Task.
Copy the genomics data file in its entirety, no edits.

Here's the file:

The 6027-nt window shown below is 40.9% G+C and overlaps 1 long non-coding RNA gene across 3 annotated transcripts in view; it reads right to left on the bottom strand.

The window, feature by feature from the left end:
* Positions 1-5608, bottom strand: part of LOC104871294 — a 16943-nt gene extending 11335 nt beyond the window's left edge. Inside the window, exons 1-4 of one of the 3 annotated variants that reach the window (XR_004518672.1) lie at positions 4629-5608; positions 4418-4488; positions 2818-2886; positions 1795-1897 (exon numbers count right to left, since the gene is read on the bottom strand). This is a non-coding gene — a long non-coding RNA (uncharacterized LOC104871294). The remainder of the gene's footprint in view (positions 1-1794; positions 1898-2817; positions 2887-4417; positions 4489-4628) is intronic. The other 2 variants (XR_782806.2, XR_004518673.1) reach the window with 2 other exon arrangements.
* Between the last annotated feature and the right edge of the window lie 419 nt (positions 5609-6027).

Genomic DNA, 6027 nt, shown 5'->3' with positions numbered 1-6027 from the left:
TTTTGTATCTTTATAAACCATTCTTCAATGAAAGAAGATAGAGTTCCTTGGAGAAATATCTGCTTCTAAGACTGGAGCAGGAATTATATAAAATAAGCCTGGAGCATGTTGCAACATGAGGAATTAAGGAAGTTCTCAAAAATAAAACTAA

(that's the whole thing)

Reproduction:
The 6027-nt window shown below is 40.9% G+C and overlaps 1 long non-coding RNA gene across 3 annotated transcripts in view; it reads right to left on the bottom strand.

The window, feature by feature from the left end:
* Positions 1-5608, bottom strand: part of LOC104871294 — a 16943-nt gene extending 11335 nt beyond the window's left edge. Inside the window, exons 1-4 of one of the 3 annotated variants that reach the window (XR_004518672.1) lie at positions 4629-5608; positions 4418-4488; positions 2818-2886; positions 1795-1897 (exon numbers count right to left, since the gene is read on the bottom strand). This is a non-coding gene — a long non-coding RNA (uncharacterized LOC104871294). The remainder of the gene's footprint in view (positions 1-1794; positions 1898-2817; positions 2887-4417; positions 4489-4628) is intronic. The other 2 variants (XR_782806.2, XR_004518673.1) reach the window with 2 other exon arrangements.
* Between the last annotated feature and the right edge of the window lie 419 nt (positions 5609-6027).

Genomic DNA, 6027 nt, shown 5'->3' with positions numbered 1-6027 from the left:
TTTTGTATCTTTATAAACCATTCTTCAATGAAAGAAGATAGAGTTCCTTGGAGAAATATCTGCTTCTAAGACTGGAGCAGGAATTATATAAAATAAGCCTGGAGCATGTTGCAACATGAGGAATTAAGGAAGTTCTCAAAAATAAAACTAA